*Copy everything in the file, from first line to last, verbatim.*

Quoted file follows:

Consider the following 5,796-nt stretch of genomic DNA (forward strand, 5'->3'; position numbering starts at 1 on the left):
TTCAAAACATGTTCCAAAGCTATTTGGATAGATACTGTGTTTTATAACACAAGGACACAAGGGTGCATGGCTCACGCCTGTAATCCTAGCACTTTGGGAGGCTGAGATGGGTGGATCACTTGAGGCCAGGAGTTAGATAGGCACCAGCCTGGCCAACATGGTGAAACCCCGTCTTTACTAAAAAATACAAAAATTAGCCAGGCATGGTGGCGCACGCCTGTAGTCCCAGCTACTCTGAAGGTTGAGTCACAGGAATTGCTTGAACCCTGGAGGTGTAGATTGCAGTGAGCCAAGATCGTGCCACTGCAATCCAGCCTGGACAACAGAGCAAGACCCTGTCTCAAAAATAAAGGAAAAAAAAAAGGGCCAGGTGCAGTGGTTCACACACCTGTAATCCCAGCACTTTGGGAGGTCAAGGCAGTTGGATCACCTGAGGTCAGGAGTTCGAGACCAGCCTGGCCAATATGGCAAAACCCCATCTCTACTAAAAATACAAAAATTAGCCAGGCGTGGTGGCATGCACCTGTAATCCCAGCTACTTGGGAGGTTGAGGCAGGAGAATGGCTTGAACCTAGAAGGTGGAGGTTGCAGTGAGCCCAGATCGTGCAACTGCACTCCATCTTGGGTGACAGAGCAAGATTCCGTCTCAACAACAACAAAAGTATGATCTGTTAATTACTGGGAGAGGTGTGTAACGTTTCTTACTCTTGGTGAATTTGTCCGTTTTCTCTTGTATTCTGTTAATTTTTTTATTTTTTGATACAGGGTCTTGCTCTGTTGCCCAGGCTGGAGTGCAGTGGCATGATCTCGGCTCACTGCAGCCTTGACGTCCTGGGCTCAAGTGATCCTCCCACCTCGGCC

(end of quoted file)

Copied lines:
Consider the following 5,796-nt stretch of genomic DNA (forward strand, 5'->3'; position numbering starts at 1 on the left):
TTCAAAACATGTTCCAAAGCTATTTGGATAGATACTGTGTTTTATAACACAAGGACACAAGGGTGCATGGCTCACGCCTGTAATCCTAGCACTTTGGGAGGCTGAGATGGGTGGATCACTTGAGGCCAGGAGTTAGATAGGCACCAGCCTGGCCAACATGGTGAAACCCCGTCTTTACTAAAAAATACAAAAATTAGCCAGGCATGGTGGCGCACGCCTGTAGTCCCAGCTACTCTGAAGGTTGAGTCACAGGAATTGCTTGAACCCTGGAGGTGTAGATTGCAGTGAGCCAAGATCGTGCCACTGCAATCCAGCCTGGACAACAGAGCAAGACCCTGTCTCAAAAATAAAGGAAAAAAAAAAGGGCCAGGTGCAGTGGTTCACACACCTGTAATCCCAGCACTTTGGGAGGTCAAGGCAGTTGGATCACCTGAGGTCAGGAGTTCGAGACCAGCCTGGCCAATATGGCAAAACCCCATCTCTACTAAAAATACAAAAATTAGCCAGGCGTGGTGGCATGCACCTGTAATCCCAGCTACTTGGGAGGTTGAGGCAGGAGAATGGCTTGAACCTAGAAGGTGGAGGTTGCAGTGAGCCCAGATCGTGCAACTGCACTCCATCTTGGGTGACAGAGCAAGATTCCGTCTCAACAACAACAAAAGTATGATCTGTTAATTACTGGGAGAGGTGTGTAACGTTTCTTACTCTTGGTGAATTTGTCCGTTTTCTCTTGTATTCTGTTAATTTTTTTATTTTTTGATACAGGGTCTTGCTCTGTTGCCCAGGCTGGAGTGCAGTGGCATGATCTCGGCTCACTGCAGCCTTGACGTCCTGGGCTCAAGTGATCCTCCCACCTCGGCC